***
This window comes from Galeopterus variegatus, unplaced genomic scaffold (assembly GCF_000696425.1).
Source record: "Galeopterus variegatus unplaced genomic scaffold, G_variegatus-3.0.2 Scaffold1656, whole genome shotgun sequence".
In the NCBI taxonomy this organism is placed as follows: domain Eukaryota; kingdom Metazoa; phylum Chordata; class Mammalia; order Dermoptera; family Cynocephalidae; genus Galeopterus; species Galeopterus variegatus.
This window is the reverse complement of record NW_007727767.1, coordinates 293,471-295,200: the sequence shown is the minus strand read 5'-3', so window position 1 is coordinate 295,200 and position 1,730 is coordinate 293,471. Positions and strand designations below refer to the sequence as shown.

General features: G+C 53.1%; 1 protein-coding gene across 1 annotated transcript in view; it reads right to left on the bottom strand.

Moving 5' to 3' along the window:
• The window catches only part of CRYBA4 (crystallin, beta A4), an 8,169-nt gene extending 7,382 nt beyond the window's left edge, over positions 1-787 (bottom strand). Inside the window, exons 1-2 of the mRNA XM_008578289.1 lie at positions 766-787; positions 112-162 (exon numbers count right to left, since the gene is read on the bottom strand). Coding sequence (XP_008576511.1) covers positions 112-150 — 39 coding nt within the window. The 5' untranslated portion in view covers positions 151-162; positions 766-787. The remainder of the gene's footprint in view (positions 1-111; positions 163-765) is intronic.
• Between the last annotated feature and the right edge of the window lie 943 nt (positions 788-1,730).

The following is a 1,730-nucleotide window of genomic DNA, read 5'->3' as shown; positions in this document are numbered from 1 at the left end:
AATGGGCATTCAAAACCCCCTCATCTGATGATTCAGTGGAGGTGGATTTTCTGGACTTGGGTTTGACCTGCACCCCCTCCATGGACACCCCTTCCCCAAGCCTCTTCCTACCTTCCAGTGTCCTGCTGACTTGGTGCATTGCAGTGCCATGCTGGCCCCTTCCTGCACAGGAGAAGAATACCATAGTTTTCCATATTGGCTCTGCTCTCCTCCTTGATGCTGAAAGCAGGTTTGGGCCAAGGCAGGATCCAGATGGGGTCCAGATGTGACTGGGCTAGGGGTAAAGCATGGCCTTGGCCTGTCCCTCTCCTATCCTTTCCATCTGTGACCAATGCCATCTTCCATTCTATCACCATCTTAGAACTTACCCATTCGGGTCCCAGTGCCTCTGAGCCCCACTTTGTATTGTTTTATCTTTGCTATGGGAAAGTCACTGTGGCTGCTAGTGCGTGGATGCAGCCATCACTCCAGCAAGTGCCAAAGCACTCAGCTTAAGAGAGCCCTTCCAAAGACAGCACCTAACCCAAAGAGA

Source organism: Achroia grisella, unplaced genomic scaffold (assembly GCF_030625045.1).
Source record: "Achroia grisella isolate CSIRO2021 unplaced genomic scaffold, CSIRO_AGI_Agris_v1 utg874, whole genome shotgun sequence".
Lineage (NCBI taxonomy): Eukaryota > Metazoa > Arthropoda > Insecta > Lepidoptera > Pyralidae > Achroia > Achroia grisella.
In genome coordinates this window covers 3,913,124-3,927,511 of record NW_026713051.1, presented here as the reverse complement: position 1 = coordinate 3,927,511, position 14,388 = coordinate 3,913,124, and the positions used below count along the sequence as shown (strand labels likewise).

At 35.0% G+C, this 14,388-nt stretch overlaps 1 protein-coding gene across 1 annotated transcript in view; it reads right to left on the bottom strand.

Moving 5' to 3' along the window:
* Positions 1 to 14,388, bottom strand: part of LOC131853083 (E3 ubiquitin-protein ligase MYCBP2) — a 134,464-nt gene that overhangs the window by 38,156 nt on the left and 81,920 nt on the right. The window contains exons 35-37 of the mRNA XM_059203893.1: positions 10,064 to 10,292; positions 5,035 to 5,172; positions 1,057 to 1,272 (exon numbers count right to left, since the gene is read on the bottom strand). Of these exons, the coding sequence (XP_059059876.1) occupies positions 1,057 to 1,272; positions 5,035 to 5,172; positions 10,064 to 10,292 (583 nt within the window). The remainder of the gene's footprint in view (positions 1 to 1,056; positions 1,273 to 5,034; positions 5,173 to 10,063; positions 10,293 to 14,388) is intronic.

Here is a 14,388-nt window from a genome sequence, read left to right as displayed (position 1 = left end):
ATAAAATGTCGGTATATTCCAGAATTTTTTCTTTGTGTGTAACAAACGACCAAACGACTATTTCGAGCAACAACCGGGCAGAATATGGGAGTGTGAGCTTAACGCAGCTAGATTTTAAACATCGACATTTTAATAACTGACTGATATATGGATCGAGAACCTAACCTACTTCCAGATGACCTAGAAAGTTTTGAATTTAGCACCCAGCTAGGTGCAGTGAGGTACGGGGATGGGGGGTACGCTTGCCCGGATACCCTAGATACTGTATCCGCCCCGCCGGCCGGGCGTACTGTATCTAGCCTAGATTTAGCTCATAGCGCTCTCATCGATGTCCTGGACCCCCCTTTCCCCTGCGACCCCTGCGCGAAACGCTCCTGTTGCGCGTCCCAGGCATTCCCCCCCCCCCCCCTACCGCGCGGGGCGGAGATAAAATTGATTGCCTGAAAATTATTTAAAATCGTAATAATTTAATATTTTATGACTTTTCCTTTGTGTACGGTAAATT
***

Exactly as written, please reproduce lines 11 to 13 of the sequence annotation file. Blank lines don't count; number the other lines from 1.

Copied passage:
Source organism: Achroia grisella, unplaced genomic scaffold (assembly GCF_030625045.1).
Source record: "Achroia grisella isolate CSIRO2021 unplaced genomic scaffold, CSIRO_AGI_Agris_v1 utg874, whole genome shotgun sequence".
Lineage (NCBI taxonomy): Eukaryota > Metazoa > Arthropoda > Insecta > Lepidoptera > Pyralidae > Achroia > Achroia grisella.